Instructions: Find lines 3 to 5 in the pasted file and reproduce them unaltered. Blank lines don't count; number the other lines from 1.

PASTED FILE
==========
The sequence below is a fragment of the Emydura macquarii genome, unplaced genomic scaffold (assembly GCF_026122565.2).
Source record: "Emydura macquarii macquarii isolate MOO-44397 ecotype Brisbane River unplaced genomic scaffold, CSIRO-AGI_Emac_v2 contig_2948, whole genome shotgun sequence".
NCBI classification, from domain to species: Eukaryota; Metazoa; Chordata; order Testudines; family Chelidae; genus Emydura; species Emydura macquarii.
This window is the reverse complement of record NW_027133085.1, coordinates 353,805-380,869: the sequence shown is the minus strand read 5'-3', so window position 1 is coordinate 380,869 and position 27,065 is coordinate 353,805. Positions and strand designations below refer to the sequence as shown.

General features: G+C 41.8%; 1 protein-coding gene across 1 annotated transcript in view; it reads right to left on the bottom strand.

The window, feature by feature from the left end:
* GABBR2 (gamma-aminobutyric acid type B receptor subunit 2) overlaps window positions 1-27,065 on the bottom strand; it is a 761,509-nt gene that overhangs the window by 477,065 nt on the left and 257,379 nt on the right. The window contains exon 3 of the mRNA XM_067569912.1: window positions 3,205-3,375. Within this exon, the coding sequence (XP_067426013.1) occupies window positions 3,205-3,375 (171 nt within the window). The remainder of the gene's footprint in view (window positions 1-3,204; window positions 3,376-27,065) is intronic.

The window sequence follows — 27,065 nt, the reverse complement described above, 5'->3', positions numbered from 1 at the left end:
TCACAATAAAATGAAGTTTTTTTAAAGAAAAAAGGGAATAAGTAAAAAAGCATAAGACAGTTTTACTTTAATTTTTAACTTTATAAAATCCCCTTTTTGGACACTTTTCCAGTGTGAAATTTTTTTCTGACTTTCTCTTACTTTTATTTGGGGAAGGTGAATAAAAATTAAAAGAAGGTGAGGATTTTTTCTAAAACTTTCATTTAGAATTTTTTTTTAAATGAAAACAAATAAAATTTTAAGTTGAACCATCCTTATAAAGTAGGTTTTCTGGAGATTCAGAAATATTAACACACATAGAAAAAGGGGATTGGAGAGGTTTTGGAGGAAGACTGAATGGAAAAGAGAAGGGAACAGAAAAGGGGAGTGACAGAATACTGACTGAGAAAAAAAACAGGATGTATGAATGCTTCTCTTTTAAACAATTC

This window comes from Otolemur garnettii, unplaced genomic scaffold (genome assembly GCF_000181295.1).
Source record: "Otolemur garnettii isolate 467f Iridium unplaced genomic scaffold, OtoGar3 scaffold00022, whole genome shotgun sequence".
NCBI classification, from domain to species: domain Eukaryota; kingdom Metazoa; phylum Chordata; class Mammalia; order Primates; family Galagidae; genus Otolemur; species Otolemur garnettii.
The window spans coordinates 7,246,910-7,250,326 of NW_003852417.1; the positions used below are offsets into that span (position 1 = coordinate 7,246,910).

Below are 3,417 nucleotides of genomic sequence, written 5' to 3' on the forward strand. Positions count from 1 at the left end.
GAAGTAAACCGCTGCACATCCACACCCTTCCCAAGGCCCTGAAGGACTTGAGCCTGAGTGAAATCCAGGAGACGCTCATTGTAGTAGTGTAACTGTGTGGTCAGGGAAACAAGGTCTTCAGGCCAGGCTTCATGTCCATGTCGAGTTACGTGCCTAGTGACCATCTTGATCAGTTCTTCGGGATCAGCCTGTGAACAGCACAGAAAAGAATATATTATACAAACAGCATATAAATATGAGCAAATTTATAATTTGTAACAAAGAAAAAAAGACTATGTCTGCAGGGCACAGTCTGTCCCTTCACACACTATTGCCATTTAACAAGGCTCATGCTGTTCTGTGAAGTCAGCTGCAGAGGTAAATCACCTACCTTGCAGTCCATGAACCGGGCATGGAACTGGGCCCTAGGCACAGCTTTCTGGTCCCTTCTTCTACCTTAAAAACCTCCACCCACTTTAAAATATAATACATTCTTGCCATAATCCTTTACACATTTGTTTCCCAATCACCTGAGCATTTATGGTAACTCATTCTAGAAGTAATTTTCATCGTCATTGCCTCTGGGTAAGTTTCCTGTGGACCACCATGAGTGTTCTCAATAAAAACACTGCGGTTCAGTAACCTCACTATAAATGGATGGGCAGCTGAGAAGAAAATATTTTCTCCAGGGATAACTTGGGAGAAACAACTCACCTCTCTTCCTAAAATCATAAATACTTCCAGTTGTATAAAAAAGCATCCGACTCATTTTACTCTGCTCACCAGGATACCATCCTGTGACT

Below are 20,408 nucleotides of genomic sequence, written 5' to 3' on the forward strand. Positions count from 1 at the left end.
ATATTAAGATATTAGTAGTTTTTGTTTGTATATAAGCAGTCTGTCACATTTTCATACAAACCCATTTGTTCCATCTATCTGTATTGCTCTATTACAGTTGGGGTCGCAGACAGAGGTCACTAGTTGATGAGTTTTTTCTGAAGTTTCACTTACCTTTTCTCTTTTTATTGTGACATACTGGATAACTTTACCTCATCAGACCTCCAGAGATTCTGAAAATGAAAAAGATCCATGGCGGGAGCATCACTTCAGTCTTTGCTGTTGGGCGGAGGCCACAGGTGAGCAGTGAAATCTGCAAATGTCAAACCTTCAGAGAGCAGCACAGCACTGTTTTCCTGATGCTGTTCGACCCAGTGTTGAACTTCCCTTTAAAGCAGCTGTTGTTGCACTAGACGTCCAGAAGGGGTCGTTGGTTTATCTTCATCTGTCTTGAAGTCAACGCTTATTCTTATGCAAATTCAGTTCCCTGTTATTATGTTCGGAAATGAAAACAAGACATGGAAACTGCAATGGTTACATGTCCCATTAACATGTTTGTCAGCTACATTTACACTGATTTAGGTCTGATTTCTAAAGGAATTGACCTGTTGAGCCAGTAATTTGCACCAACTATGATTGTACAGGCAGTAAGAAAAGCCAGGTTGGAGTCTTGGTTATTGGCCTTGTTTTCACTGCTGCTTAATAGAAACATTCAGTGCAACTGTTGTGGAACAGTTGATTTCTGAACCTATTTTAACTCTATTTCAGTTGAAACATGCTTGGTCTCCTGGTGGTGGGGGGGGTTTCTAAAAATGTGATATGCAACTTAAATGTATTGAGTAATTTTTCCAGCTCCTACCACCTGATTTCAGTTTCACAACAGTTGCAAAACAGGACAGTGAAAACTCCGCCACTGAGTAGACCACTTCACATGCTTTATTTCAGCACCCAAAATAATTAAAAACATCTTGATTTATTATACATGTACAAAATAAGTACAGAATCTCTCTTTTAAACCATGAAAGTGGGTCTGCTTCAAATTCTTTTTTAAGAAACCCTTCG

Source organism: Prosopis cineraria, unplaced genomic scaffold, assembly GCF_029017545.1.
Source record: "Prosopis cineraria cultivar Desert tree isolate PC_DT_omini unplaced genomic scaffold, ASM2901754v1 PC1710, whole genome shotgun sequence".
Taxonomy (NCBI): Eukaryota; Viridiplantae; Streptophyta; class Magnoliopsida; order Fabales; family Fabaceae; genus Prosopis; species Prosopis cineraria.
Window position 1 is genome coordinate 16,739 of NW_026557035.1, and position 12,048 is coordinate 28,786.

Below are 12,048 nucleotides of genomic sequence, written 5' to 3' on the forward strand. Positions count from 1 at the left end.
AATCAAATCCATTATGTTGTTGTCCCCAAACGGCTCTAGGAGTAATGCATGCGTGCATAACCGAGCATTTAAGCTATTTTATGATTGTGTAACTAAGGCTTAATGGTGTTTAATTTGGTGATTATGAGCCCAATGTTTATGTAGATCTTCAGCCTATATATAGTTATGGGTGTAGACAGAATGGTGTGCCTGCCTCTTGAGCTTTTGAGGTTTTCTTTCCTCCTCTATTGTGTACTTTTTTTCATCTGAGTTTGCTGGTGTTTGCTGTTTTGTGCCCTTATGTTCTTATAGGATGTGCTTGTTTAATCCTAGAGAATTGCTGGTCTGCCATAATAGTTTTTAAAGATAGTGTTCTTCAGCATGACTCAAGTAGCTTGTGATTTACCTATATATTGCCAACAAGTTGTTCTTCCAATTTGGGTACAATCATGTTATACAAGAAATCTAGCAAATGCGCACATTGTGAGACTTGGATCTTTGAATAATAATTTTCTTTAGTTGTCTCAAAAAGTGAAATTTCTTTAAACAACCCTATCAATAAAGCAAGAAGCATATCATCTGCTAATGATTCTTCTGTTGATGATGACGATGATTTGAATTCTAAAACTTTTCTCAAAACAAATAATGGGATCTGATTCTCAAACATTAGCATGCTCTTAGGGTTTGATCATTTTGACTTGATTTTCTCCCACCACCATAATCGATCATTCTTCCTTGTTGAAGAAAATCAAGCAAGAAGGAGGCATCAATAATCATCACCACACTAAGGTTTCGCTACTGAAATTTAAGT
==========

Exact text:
NCBI classification, from domain to species: Eukaryota; Metazoa; Chordata; order Testudines; family Chelidae; genus Emydura; species Emydura macquarii.
This window is the reverse complement of record NW_027133085.1, coordinates 353,805-380,869: the sequence shown is the minus strand read 5'-3', so window position 1 is coordinate 380,869 and position 27,065 is coordinate 353,805. Positions and strand designations below refer to the sequence as shown.

General features: G+C 41.8%; 1 protein-coding gene across 1 annotated transcript in view; it reads right to left on the bottom strand.